Since November, Penny Baldwin has been CMO-exec VP of the security division of McAfee Inc., a global computer security software company headquartered in Santa Clara, Calif. She arrived at McAfee after spending three years at Yahoo Inc., where she served as senior VP-global integrated marketing and brand management, and also had a short stint as interim CMO.
BtoB: Your final year at Yahoo was tumultuous, marked by significant executive turnover. What takeaways did you bring from Yahoo to McAfee?
I learned a tremendous amount at Yahoo about having to engage across the entire marketing mix and every channel. It was solid training for what I'm addressing now, with half of our business coming from the consumer market and half from b-to-b. On top of that was my responsibility for brand management; that's key here at McAfee.
BtoB: McAfee is pretty well-known. What are your branding objectives?
We have high levels of brand recognition but a relatively shallow depth of understanding. First, we have a very broad global product portfolio of security solutions, from laptops and mobile devices to data centers and everything in between. And at the enterprise level, it's fuzzy the further you get from the C-suite and the executives who are increasingly engaged in security and intellectual protection. The conversation has to expand and elevate at the same time.
BtoB: What are you planning to do to address these issues?
I want to put the emphasis on real-time marketing. A lot of the security industry relies on historical data to figure out real-time problems, and marketing has to function in the same way as well. We need to evolve the capabilities of the organization, harnessing the beauty of digital channels to respond to the marketplace far more quickly and in a more modern way. We plan to place a lot of reliance on social media, search engine optimization and paid search. We'll also leverage the power of customer service and support, which is one of the best ways to drive higher satisfaction by handling issues and complaints quickly and positively.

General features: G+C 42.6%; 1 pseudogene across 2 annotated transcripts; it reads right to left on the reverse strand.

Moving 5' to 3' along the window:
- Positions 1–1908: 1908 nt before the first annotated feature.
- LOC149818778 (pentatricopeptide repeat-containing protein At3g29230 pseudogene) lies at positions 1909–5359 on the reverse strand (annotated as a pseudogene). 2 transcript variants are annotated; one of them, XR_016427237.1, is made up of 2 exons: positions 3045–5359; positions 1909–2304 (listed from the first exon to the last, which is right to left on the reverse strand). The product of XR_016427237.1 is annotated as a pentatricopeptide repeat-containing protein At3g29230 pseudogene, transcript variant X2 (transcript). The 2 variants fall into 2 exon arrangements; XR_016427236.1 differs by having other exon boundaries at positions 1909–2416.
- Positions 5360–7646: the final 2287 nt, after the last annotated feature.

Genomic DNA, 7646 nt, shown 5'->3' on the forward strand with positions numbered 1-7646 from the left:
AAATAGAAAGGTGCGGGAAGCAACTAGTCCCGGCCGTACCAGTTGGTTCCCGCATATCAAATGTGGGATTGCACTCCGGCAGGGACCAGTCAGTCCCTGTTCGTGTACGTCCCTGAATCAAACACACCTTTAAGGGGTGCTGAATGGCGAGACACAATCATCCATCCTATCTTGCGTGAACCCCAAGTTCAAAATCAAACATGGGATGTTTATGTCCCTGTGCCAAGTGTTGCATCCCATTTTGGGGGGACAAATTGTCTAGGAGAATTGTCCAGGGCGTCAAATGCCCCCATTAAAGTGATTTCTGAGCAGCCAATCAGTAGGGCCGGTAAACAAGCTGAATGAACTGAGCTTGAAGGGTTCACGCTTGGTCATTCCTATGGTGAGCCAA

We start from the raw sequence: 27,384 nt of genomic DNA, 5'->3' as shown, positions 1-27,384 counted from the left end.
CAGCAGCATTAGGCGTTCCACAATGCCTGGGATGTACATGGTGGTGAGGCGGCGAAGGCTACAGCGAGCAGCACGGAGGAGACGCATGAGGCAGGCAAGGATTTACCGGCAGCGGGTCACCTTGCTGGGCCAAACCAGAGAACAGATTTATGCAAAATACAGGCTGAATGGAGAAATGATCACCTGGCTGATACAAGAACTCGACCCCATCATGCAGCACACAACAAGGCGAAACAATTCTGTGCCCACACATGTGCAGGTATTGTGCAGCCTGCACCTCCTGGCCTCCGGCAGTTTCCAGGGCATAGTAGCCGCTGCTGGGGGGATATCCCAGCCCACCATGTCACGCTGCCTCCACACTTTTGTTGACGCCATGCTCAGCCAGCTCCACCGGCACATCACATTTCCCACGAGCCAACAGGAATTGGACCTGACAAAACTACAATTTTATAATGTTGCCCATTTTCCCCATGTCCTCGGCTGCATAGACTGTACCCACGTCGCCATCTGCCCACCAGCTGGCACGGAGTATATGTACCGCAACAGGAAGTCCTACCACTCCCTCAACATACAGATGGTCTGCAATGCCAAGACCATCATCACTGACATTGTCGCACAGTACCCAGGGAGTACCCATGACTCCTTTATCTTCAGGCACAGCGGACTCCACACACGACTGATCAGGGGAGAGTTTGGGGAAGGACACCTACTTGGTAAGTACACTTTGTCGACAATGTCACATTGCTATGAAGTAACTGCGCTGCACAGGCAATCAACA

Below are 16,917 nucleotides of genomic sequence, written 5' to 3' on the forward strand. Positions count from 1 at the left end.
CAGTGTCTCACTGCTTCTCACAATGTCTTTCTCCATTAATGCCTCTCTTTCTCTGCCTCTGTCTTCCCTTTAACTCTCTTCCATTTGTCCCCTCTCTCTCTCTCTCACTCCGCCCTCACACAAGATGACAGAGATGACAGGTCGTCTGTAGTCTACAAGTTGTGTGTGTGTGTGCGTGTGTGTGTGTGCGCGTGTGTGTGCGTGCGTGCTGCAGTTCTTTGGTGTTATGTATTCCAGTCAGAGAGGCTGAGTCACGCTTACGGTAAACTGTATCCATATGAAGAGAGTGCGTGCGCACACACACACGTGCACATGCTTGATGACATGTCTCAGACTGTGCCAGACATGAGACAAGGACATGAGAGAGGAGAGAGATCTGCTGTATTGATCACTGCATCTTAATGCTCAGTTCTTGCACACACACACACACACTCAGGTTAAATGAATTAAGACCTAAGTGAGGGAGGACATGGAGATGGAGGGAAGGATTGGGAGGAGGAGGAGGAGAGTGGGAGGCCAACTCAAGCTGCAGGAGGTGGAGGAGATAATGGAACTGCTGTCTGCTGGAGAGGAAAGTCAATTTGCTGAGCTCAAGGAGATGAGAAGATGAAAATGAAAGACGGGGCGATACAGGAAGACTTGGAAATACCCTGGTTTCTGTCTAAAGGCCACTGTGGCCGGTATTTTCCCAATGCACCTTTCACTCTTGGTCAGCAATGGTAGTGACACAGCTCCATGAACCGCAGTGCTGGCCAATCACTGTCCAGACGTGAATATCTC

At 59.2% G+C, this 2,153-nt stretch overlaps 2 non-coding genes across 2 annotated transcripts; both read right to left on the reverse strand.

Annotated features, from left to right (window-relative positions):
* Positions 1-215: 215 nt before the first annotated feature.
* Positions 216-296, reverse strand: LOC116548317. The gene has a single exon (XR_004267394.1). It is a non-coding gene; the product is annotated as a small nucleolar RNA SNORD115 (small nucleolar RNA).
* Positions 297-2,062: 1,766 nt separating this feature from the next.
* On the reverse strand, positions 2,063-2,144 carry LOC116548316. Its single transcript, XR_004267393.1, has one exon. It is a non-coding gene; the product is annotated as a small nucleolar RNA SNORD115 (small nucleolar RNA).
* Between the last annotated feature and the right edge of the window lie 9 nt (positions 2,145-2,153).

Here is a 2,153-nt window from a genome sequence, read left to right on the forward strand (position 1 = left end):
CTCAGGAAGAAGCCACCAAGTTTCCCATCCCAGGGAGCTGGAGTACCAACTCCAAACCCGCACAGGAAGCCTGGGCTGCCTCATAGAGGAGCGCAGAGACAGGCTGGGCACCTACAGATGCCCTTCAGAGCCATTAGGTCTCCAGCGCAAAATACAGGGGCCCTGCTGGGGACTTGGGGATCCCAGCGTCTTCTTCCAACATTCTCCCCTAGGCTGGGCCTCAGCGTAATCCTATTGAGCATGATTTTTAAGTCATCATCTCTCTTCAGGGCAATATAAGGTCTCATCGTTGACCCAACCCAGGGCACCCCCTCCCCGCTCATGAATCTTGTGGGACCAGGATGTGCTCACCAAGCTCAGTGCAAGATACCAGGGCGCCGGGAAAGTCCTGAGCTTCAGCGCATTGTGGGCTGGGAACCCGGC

BtoB: How will you address McAfee's international markets?
Our marketplace varies in every country, and it's a complete challenge to say the least. But there are clear pockets of opportunity, some core geographics with great potential. That's so particularly in the Asia-Pacific region. There, we're really investing in long-term business growth.
BtoB: What sorts of programs will you be running?
First, our tagline will not change: “Safe never sleeps.” It tests well, and it's motivating with employees as well. But there's more to be done to bring the brand promise to life and make it meaningful. We'll be introducing a number of new products this year that are strong proof points of that brand promise. Also, although we sell both direct and through channels we'll put more emphasis on direct sales with high-level companies and senior business pros this year, and will rely on the channel for small-to-midsize businesses. And we'll orchestrate a lot with computer OEMs, in particular Dell Inc., to ship computers with bundled security solutions. We have a revenue-share deal with Dell, and that will help us with customer acquisition and renewable revenue streams.
BtoB: What key marketing challenges is McAfee facing?
One of the things to grapple with in the security category is not to scare people into a purchase decision. The fine line here is being cognizant of the bad guys who pose computer security risks but not to use fear-mongering to promote your brand. There are two messaging sides to this coin: One, making it clear that McAfee means “protection with purpose,” that we're enabling customers to operate more confidently with our protection. That's the positive aspect. At the same time, we have to be experts in worldwide threats and the solutions we build and provide.